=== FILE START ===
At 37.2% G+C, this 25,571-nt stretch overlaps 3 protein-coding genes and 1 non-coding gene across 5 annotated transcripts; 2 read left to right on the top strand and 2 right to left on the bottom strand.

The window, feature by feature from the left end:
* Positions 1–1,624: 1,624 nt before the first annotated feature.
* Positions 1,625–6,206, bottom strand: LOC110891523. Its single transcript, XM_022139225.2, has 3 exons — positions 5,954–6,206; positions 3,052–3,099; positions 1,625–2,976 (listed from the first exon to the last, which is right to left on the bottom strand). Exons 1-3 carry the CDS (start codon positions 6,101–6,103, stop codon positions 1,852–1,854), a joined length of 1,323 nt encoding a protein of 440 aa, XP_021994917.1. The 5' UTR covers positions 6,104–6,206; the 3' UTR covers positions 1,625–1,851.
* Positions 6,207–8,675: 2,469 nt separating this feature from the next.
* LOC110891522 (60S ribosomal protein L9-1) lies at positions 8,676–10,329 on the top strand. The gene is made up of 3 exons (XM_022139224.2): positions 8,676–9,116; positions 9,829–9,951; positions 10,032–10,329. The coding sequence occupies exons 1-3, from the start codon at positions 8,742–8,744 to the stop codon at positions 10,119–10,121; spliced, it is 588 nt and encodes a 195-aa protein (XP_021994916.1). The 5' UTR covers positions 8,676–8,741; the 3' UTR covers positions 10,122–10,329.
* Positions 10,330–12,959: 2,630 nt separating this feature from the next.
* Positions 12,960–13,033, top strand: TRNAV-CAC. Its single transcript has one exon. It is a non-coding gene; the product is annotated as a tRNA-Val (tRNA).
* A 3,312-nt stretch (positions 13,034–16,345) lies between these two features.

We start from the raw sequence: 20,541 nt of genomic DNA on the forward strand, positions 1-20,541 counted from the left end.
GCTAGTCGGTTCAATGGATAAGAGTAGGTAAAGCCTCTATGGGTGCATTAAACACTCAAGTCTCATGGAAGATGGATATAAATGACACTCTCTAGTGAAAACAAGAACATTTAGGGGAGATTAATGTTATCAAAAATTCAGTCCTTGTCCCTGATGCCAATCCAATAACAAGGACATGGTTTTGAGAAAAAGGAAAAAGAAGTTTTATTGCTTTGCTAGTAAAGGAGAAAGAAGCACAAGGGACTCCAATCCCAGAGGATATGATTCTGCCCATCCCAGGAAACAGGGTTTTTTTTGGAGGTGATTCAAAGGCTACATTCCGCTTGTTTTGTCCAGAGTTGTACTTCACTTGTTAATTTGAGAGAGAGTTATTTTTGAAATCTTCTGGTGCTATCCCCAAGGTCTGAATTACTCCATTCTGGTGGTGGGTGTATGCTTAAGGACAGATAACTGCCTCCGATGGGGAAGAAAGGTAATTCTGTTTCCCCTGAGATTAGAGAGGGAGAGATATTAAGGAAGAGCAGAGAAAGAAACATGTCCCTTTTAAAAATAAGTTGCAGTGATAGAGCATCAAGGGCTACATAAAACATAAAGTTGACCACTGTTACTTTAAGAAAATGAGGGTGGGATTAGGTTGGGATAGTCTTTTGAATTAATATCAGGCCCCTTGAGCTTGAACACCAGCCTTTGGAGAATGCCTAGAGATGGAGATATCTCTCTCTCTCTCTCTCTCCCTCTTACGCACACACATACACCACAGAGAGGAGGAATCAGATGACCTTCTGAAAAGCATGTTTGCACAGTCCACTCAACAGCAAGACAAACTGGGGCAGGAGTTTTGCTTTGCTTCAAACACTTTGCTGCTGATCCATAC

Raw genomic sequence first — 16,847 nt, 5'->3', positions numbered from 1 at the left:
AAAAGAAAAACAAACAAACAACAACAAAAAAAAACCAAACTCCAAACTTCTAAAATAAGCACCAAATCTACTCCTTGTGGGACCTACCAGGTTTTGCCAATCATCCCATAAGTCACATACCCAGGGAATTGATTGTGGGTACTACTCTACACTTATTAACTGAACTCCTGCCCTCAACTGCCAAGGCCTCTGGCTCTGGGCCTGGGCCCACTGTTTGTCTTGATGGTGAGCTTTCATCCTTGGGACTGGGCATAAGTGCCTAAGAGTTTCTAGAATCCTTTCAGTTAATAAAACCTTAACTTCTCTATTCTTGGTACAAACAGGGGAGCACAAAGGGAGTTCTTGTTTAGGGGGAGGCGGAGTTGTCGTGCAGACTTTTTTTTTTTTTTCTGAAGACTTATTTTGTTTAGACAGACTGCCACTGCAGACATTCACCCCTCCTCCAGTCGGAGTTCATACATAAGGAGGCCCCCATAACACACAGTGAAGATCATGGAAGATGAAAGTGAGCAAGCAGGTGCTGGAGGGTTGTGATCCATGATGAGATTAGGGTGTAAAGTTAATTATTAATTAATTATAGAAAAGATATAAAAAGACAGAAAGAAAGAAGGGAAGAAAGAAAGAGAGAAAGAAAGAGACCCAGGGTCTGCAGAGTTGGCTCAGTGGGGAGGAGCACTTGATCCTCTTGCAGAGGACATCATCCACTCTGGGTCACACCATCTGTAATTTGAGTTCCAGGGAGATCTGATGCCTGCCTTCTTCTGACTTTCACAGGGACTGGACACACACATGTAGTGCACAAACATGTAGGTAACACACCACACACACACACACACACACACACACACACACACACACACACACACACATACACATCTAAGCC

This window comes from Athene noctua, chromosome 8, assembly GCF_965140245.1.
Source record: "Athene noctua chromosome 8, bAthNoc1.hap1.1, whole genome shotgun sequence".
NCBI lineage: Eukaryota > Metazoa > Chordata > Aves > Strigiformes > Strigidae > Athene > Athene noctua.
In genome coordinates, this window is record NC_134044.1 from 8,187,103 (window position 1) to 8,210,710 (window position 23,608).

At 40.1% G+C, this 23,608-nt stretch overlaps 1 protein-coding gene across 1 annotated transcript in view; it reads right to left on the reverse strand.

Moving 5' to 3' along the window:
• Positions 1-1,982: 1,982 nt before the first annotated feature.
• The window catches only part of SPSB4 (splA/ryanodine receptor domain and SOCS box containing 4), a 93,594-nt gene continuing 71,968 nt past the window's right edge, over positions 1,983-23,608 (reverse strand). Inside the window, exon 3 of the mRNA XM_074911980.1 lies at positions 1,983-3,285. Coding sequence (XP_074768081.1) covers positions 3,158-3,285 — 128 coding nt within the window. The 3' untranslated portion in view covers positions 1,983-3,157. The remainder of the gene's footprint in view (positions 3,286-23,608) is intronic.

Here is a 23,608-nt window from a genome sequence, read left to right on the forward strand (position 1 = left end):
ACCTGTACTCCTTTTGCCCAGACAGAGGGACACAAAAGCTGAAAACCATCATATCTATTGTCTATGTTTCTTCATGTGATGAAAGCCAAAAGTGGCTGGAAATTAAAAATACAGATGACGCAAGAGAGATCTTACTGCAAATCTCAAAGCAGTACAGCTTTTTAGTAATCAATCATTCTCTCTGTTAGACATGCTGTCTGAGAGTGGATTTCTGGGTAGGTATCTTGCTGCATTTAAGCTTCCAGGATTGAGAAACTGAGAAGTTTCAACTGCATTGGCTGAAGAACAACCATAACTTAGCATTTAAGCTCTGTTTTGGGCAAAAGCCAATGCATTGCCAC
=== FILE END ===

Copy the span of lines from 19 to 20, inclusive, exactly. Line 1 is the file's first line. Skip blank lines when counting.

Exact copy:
Moving 5' to 3' along the window:
• Positions 1-1,982: 1,982 nt before the first annotated feature.